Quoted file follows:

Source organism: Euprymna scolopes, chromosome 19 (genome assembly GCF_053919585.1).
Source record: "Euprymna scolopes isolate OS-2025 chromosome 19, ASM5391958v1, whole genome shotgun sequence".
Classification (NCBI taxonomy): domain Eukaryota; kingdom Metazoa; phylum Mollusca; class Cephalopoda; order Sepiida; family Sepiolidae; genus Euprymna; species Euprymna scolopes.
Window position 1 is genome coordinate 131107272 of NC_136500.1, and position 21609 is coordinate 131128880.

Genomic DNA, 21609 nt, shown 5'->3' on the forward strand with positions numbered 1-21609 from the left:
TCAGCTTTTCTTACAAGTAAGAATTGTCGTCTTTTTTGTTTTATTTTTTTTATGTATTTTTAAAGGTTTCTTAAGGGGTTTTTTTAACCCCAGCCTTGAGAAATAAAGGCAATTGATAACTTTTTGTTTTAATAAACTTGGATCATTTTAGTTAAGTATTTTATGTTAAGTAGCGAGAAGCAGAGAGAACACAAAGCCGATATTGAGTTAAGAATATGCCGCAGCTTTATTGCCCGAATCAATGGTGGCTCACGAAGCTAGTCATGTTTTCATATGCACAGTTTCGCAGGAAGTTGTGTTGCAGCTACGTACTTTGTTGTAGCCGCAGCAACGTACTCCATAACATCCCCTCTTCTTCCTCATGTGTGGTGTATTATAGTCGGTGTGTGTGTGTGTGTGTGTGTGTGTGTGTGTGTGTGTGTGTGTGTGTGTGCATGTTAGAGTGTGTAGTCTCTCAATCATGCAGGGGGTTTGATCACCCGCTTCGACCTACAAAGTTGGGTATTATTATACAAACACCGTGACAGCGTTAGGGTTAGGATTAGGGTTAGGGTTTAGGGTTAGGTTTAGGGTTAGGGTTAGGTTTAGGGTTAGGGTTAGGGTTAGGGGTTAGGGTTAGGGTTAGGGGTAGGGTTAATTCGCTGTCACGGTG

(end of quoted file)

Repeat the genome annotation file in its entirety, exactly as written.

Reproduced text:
Source organism: Euprymna scolopes, chromosome 19 (genome assembly GCF_053919585.1).
Source record: "Euprymna scolopes isolate OS-2025 chromosome 19, ASM5391958v1, whole genome shotgun sequence".
Classification (NCBI taxonomy): domain Eukaryota; kingdom Metazoa; phylum Mollusca; class Cephalopoda; order Sepiida; family Sepiolidae; genus Euprymna; species Euprymna scolopes.
Window position 1 is genome coordinate 131107272 of NC_136500.1, and position 21609 is coordinate 131128880.

Genomic DNA, 21609 nt, shown 5'->3' on the forward strand with positions numbered 1-21609 from the left:
TCAGCTTTTCTTACAAGTAAGAATTGTCGTCTTTTTTGTTTTATTTTTTTTATGTATTTTTAAAGGTTTCTTAAGGGGTTTTTTTAACCCCAGCCTTGAGAAATAAAGGCAATTGATAACTTTTTGTTTTAATAAACTTGGATCATTTTAGTTAAGTATTTTATGTTAAGTAGCGAGAAGCAGAGAGAACACAAAGCCGATATTGAGTTAAGAATATGCCGCAGCTTTATTGCCCGAATCAATGGTGGCTCACGAAGCTAGTCATGTTTTCATATGCACAGTTTCGCAGGAAGTTGTGTTGCAGCTACGTACTTTGTTGTAGCCGCAGCAACGTACTCCATAACATCCCCTCTTCTTCCTCATGTGTGGTGTATTATAGTCGGTGTGTGTGTGTGTGTGTGTGTGTGTGTGTGTGTGTGTGTGTGTGTGTGTGCATGTTAGAGTGTGTAGTCTCTCAATCATGCAGGGGGTTTGATCACCCGCTTCGACCTACAAAGTTGGGTATTATTATACAAACACCGTGACAGCGTTAGGGTTAGGATTAGGGTTAGGGTTTAGGGTTAGGTTTAGGGTTAGGGTTAGGTTTAGGGTTAGGGTTAGGGTTAGGGGTTAGGGTTAGGGTTAGGGGTAGGGTTAATTCGCTGTCACGGTG